Racism and Mental Health

I was recently interviewed for a mental health blog by a psychiatrist/professor/writer from Georgetown
on the topic of Racism and Mental Health.

Here’s our conversation:
How did you get interested in racism and mental health?

When I was growing up, my father was head of the English department at a historically black college. One of the classes he taught was Race Relations. These conversations were part of my childhood even though my family was not black. Other children would hang posters of musicians and actors in their rooms, and for my birthday I would get Martin Luther King and Malcolm X.

I went on to study genetics, microbiology, and clinical psychology. In addition to practices in Northern Virginia and Montgomery County, I have been Clinical Director at a community health clinic in DC for 18 years, where half my patients have been from communities of color. I have listened and learned a lot from my patients.

What is an example of a case you have seen in your practice that involves racism affecting mental health?
A case that comes to mind I think illustrates what can happen. I was treating a woman who was high functioning with a good job. Her supervisor held her back from promotions and would cut her off in meetings when she tried to express herself. This can happen to all women but especially to minority women. Under this supervision, she deteriorated to the point that this high functioning individual was not able to function. These microaggressions can have a cumulative effect. When this occurs in an area such as your job, these repetitive traumas can accumulate and affect your livelihood.

What are some important findings on racism and mental health?
Some research has found that in patients with a history of discrimination and racism, there can be an overactive amygdala, a similar finding to that in brains of individuals with Post-Traumatic Disorder (PTSD). Also, Dr. Monnica Williams at Louisville discusses race-based PTSD or racial trauma which she describes as PTSD symptoms as a result of racism. The diagnosis of PTSD is a group of symptoms that occur after a single traumatic event. But complex PTSD occurs after repeated trauma in which a number of traumas pile on to one another. Race based stress can be a lifetime of psychological effects and not necessarily something you can leave or get away from. In a recent study, when children were exposed to racism through their lifetime, by the age of 12, there were higher rates of substance abuse and decreased self esteem.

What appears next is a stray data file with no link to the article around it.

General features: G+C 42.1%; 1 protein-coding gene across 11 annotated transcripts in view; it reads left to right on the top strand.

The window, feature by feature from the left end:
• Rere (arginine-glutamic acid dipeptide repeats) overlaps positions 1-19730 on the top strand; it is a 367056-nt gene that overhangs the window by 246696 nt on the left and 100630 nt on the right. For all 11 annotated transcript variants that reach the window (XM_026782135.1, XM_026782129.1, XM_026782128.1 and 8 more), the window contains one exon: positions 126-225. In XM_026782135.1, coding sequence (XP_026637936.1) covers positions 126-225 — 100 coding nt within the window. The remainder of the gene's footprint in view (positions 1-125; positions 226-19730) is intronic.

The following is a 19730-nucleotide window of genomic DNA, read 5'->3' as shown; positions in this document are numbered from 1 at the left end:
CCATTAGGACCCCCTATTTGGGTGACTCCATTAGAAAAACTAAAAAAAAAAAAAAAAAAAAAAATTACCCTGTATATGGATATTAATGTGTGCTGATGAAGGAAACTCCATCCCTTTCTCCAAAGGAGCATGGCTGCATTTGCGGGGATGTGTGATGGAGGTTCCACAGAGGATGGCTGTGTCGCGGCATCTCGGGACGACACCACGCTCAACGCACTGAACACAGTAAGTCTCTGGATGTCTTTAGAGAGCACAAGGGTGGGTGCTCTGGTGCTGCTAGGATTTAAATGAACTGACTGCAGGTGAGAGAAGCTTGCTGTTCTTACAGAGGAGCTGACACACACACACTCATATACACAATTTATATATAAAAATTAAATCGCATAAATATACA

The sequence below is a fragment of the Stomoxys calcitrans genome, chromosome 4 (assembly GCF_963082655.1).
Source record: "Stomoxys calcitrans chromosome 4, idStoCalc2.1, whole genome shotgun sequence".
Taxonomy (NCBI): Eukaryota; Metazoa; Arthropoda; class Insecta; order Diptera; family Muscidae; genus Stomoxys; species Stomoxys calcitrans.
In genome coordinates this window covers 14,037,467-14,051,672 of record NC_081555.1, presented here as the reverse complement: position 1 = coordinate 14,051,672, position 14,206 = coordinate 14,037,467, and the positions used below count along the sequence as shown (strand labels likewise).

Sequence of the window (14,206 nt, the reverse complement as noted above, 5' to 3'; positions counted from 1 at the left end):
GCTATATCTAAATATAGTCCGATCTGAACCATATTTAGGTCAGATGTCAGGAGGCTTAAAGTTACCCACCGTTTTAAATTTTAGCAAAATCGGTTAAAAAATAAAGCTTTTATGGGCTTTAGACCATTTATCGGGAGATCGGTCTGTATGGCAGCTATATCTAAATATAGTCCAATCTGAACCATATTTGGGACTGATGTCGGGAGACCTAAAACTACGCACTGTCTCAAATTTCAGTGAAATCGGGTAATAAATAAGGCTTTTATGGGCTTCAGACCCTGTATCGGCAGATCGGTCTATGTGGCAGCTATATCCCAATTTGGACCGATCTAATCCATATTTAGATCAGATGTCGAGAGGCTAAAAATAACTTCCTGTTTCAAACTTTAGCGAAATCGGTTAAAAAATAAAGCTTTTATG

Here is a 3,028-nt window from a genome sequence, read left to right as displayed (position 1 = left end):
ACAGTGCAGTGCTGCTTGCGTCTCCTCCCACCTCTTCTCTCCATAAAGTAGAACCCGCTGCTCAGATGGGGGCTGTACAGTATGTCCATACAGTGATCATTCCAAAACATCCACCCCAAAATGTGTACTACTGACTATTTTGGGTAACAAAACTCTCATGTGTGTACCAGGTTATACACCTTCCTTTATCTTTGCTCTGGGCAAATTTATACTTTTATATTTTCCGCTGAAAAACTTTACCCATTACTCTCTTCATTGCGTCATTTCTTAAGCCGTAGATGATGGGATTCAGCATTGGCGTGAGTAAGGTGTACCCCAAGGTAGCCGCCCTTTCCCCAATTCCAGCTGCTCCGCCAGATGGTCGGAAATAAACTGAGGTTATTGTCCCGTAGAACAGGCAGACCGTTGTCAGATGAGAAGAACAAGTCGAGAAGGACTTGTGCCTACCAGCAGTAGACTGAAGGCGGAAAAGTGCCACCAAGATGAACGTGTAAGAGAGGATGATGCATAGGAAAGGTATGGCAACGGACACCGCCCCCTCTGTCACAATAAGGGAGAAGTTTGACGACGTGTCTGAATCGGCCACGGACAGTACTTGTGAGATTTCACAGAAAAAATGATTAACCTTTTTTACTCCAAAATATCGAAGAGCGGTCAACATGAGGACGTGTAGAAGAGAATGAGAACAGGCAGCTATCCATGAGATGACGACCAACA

What are your thoughts about the recent events in our country?
One of the hard things about the current events from the wrongful deaths of civilians to the pepper spray of peaceful protesters is the vicarious trauma it is producing for individuals miles away. People see these things and it can feel like it is happening to them. There is intense grief and anger it produces on top of a history of discrimination for many.

The inequities in housing, education, health care, and rental approvals have been longstanding. We all need to listen with an open ear so that people feel seen and heard. As clinicians we need to be careful to not overdiagnose. Someone feeling like the world is out to get them or that they can’t walk down the street might not be simply exhibiting paranoid ideation, but this may be their sense of reality.

How can the medical profession help?
In a number of instances, the medical profession experimented on black women as their scientific subjects. J. Marion Sims, The Father of Gynecology, believed their sensory nerves to be different so they would not feel pain. There is sometimes still a lack of trust in scientists and doctors. As clinicians, we need to be careful in how we interpret and how we understand these complex situations. Psychotherapy research shows that Black Americans begin therapy with optimism, but within a few sessions, they become less optimistic and drop out at higher rates and are unlikely to return. Patients can sometimes feel misheard, misinterpreted, blamed. Race and the experience around this should be part of clinical intakes routinely. Listening with an open ear is crucial to the doctor-patient relationship.

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